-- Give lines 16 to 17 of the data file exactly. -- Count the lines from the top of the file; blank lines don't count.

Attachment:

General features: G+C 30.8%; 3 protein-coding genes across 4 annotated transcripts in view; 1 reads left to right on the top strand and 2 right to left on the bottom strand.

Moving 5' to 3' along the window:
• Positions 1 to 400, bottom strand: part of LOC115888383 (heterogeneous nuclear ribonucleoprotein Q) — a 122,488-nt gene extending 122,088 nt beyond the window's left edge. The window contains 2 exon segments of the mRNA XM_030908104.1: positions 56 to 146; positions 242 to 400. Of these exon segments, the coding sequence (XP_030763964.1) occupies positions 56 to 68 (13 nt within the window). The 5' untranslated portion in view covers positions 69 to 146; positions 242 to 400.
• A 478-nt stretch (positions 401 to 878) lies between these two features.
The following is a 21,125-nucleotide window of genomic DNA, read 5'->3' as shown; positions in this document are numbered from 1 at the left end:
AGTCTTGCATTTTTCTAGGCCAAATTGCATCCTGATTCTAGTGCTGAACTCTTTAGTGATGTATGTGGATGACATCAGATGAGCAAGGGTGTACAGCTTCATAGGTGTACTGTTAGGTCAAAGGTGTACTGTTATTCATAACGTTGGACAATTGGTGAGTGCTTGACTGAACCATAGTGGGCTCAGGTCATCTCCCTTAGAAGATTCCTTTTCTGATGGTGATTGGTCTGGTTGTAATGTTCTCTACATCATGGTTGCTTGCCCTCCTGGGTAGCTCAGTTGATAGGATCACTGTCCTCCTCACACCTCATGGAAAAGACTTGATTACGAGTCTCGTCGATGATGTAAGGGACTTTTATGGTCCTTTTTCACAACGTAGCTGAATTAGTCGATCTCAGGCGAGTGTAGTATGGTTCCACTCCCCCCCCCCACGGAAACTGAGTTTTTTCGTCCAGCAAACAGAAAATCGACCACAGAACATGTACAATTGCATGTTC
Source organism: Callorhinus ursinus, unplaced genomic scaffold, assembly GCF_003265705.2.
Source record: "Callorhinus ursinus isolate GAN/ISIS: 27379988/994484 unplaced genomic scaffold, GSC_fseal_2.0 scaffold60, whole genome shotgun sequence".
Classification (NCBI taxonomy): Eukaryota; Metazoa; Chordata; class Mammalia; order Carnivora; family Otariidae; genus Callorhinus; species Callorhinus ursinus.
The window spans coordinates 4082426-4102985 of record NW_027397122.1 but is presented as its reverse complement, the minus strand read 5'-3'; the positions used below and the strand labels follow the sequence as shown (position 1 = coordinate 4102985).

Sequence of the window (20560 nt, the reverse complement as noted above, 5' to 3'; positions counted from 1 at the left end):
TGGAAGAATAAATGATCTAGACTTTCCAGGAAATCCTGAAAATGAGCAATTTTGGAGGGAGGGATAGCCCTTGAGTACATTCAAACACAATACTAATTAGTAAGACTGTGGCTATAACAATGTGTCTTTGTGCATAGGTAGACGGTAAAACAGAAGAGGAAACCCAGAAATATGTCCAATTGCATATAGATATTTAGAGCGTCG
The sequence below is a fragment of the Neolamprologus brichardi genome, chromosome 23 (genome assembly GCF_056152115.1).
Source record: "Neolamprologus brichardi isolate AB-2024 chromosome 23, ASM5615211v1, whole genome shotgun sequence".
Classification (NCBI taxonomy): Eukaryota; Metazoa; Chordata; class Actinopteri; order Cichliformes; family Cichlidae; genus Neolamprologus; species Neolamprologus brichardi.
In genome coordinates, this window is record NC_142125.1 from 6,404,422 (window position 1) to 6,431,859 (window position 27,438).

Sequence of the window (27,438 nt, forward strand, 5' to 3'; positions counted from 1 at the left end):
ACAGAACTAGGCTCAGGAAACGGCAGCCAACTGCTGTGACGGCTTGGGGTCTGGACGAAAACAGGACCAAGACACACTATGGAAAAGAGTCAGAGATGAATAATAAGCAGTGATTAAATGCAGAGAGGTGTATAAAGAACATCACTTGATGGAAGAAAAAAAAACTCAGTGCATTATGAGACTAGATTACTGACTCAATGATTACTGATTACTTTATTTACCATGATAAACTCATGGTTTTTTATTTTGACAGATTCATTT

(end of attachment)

In genome coordinates, this window is record NC_142125.1 from 6,404,422 (window position 1) to 6,431,859 (window position 27,438).

Sequence of the window (27,438 nt, forward strand, 5' to 3'; positions counted from 1 at the left end):